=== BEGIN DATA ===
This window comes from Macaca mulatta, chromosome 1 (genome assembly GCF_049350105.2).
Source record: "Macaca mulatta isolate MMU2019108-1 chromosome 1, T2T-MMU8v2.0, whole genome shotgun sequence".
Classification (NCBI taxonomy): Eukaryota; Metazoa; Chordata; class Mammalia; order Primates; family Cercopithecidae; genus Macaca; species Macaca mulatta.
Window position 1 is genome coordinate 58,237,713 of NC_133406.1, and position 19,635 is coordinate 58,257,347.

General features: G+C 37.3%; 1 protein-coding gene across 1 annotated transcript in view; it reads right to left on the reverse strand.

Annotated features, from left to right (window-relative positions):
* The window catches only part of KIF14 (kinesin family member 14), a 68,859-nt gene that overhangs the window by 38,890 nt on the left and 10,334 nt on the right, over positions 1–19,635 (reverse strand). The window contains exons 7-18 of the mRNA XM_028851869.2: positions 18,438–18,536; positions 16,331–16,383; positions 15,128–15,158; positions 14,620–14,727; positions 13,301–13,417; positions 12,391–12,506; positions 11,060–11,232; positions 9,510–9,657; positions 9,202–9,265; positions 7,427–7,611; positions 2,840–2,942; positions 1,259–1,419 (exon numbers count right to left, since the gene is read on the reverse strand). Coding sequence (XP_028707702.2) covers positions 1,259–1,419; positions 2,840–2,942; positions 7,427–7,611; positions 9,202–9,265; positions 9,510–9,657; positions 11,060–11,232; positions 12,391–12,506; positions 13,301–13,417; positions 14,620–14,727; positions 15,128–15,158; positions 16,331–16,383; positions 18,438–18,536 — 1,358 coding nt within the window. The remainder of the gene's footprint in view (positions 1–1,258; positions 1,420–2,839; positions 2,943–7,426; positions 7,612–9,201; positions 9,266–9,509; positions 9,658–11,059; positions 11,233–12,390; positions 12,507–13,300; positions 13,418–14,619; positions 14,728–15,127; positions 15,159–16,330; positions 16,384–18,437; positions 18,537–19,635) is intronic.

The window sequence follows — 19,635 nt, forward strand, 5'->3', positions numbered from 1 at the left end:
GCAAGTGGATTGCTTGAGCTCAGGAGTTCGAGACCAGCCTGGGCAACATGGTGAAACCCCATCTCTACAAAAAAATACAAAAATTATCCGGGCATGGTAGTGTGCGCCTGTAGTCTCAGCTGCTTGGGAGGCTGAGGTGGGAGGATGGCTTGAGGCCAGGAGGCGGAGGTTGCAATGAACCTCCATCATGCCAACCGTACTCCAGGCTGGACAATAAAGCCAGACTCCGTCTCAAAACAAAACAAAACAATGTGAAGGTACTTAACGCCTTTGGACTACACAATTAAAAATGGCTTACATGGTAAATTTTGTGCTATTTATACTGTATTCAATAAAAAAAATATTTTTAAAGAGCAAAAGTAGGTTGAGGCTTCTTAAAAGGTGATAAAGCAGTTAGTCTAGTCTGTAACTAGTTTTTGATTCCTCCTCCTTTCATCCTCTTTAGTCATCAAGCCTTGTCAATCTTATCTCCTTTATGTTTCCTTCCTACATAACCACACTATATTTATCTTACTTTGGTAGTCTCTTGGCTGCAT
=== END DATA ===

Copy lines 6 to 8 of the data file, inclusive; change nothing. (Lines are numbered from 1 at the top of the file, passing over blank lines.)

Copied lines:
Annotated features, from left to right (window-relative positions):
* The window catches only part of KIF14 (kinesin family member 14), a 68,859-nt gene that overhangs the window by 38,890 nt on the left and 10,334 nt on the right, over positions 1–19,635 (reverse strand). The window contains exons 7-18 of the mRNA XM_028851869.2: positions 18,438–18,536; positions 16,331–16,383; positions 15,128–15,158; positions 14,620–14,727; positions 13,301–13,417; positions 12,391–12,506; positions 11,060–11,232; positions 9,510–9,657; positions 9,202–9,265; positions 7,427–7,611; positions 2,840–2,942; positions 1,259–1,419 (exon numbers count right to left, since the gene is read on the reverse strand). Coding sequence (XP_028707702.2) covers positions 1,259–1,419; positions 2,840–2,942; positions 7,427–7,611; positions 9,202–9,265; positions 9,510–9,657; positions 11,060–11,232; positions 12,391–12,506; positions 13,301–13,417; positions 14,620–14,727; positions 15,128–15,158; positions 16,331–16,383; positions 18,438–18,536 — 1,358 coding nt within the window. The remainder of the gene's footprint in view (positions 1–1,258; positions 1,420–2,839; positions 2,943–7,426; positions 7,612–9,201; positions 9,266–9,509; positions 9,658–11,059; positions 11,233–12,390; positions 12,507–13,300; positions 13,418–14,619; positions 14,728–15,127; positions 15,159–16,330; positions 16,384–18,437; positions 18,537–19,635) is intronic.

The window sequence follows — 19,635 nt, forward strand, 5'->3', positions numbered from 1 at the left end: